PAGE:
Sunday, August 29, 2010

Hospital stats may reveal more cooked books

From the NY Times:

Felony assaults, along with all other major crimes in the city, have sharply decreased over the last decade, according to the New York Police Department.

But during much of that period, the number of assault victims taken to emergency rooms nearly doubled, according to the city’s Department of Health and Mental Hygiene.

Comparing the figures is difficult. It is unknown, for example, how many of the hospital assault reports were felonies and how many were misdemeanors, which the Police Department does not regularly report to the public.

But two criminologists say the difference provides more evidence of a Police Department culture that puts so much emphasis on annual crime reductions that some police supervisors and precinct commanders may be manipulating crime statistics.

“Emergency room visits are not going to happen just because somebody needs a Band-Aid,” said John A. Eterno, one of the researchers and a retired police captain. “Somebody is going to go there because they’ve been seriously assaulted.”

Mr. Eterno and his fellow researcher, Eli B. Silverman, presented their latest findings on Friday at a crime data conference at John Jay College.

The news media were not allowed to attend the conference, but the researchers provided reporters with a copy of the presentation.

Much of the presentation focused on a survey of retired captains and higher-ranking officers that The New York Times reported on in February. In the survey, many retired officers said pressure to reduce crime led some managers to alter crime data to show annual decreases in the seven major felony categories measured in the department’s CompStat program.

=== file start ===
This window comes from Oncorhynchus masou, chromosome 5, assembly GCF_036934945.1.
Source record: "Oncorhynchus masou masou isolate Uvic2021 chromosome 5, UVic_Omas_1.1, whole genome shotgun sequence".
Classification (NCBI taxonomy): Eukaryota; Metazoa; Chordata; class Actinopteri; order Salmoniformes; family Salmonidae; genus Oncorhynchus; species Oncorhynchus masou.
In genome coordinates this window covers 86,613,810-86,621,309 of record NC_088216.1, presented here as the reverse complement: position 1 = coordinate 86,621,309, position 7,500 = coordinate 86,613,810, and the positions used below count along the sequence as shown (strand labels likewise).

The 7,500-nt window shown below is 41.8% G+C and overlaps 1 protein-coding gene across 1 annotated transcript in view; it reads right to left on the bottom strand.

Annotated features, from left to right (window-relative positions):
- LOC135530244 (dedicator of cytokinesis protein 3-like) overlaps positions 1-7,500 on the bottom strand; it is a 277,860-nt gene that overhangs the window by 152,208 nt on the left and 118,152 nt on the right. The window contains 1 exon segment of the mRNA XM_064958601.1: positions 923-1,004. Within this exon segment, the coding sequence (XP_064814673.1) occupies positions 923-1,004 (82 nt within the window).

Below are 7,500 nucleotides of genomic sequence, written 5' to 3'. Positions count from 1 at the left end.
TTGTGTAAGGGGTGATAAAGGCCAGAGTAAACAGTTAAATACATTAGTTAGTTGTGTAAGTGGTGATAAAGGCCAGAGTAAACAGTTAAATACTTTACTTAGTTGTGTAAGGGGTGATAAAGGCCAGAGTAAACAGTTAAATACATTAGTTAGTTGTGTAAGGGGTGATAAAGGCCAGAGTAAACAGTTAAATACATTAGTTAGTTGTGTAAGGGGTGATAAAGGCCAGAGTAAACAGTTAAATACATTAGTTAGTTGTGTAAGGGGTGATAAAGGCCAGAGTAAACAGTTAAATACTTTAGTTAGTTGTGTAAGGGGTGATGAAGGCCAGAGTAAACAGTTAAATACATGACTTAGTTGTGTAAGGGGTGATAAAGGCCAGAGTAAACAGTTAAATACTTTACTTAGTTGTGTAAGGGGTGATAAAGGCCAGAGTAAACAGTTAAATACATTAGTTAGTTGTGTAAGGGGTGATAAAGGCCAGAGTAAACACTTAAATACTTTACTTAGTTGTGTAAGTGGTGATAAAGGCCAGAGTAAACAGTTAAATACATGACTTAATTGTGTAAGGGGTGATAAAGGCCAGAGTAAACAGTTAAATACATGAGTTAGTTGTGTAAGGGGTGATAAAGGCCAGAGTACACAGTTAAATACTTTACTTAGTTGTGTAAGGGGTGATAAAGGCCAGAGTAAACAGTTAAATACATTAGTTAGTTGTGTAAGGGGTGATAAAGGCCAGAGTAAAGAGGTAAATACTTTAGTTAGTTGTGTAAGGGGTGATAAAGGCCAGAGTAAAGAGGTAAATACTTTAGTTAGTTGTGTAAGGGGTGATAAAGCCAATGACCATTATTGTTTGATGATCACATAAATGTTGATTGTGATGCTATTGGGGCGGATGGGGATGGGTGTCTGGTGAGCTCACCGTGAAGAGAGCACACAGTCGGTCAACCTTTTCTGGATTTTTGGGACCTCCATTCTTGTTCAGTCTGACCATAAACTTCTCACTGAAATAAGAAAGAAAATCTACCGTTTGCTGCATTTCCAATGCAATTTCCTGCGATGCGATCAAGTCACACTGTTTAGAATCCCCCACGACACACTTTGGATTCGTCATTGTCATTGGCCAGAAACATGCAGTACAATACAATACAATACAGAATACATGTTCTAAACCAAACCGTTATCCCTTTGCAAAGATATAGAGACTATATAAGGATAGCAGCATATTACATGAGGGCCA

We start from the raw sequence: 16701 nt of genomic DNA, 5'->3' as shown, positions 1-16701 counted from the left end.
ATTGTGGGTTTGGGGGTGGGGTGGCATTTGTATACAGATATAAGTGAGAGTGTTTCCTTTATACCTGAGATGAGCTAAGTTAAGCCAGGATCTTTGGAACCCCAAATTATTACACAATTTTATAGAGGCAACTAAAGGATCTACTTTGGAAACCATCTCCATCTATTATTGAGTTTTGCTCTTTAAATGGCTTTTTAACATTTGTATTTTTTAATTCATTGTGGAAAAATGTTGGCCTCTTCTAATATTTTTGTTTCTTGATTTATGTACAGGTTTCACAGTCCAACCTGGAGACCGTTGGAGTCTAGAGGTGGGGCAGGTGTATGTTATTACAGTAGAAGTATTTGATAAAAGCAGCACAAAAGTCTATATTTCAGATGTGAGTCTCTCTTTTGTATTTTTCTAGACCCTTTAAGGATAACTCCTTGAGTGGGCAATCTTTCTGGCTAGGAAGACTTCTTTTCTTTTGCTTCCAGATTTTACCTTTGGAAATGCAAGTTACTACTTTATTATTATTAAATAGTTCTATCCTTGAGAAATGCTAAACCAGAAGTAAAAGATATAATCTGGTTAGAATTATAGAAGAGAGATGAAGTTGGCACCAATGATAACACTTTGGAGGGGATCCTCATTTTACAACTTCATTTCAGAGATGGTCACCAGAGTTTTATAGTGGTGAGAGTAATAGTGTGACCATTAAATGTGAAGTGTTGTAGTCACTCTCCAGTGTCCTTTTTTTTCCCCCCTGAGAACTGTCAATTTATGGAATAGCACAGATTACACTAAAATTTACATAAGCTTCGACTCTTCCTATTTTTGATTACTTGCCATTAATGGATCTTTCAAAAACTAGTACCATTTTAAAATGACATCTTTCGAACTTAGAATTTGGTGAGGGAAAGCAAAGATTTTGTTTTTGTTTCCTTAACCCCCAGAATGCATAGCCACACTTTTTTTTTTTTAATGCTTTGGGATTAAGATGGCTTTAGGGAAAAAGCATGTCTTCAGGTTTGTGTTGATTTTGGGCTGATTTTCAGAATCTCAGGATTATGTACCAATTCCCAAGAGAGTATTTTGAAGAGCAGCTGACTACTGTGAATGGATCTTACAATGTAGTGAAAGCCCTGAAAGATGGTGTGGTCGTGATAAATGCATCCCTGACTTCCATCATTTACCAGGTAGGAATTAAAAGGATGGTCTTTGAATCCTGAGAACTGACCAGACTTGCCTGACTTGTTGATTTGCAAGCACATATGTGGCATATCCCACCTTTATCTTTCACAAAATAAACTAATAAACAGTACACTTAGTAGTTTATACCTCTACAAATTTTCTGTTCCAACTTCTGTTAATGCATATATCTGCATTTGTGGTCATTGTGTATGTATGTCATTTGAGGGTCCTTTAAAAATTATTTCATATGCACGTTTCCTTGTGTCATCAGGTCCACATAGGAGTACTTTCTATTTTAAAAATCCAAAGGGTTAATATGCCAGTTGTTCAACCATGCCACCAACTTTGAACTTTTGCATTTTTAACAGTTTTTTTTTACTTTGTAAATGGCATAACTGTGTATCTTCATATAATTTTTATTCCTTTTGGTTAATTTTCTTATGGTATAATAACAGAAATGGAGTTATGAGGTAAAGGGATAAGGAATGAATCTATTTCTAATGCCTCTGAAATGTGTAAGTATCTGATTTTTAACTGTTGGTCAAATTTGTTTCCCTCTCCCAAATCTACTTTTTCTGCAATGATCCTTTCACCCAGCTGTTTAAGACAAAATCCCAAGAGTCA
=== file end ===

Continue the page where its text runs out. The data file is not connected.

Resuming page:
Police officials questioned the methodology of the survey at the time and pointed to other reviews of CompStat that supported its accuracy.

Police officials said Friday they could not comment specifically on the assault data until they examined the numbers.

Hospitals reported 47,779 assault victims in 2006, the latest figures available, a 90 percent increase from 1999. By comparison, the Police Department reported 19,173 felony assaults in 2006, a 33 percent decrease from 1998. (Numbers from 1999 were not immediately available.) The hospital numbers also show that assaults in which a firearm or cutting instrument was used, almost always constituting a felony offense, also grew, to 5,502 from 3,468, Mr. Eterno said.

Health officials said the disparity was not new and should be interpreted with caution. Part of the rise in hospital assault reports may stem from improved reporting and outreach, they said.


Anonymous said...

Not everyone agrees that cops should be hovering over emergency rooms anyway. If someone comes in and tells hospital staff they were a crime victim then sure, we'd want the police there right away to take a report and search for the perpetrator. But on the other hand, a lot of people that need treatment may not want to make a report and if they think they'd be forced to they may just avoid going, making them doubly victimized.

FlooshingRezident said...

It's called "juking the stats".

Check out The Wire - if you weren't a cynic before - you certainly will be afterward.

The politicians and cops in it are more crooked than the drug dealers.

Is anyone surprised by this info?

Anonymous said...

The NYPD is the most corrupt entitiy on the face of the earth.

Those long island pieces of shit only care about accumlating arrests and get some higher rank as opposed to "serving and protecting" the communities they were SWORN to.

Anonymous said...

The hospital police are a separate entity from the NYPD. Train them to take complaint reports from hospitalized crime victims. That way, if the NYPD shitcans the report, there is a paper trail from an outside agency that they won't be able to ignore.

Anonymous said...

Hospitals? we still have hospitals in nyc?

Anonymous said...

Hospitals? we still have hospitals in nyc?
We are a city of eight million plus people. Of course we have a hospital! (Emphasis on the singular)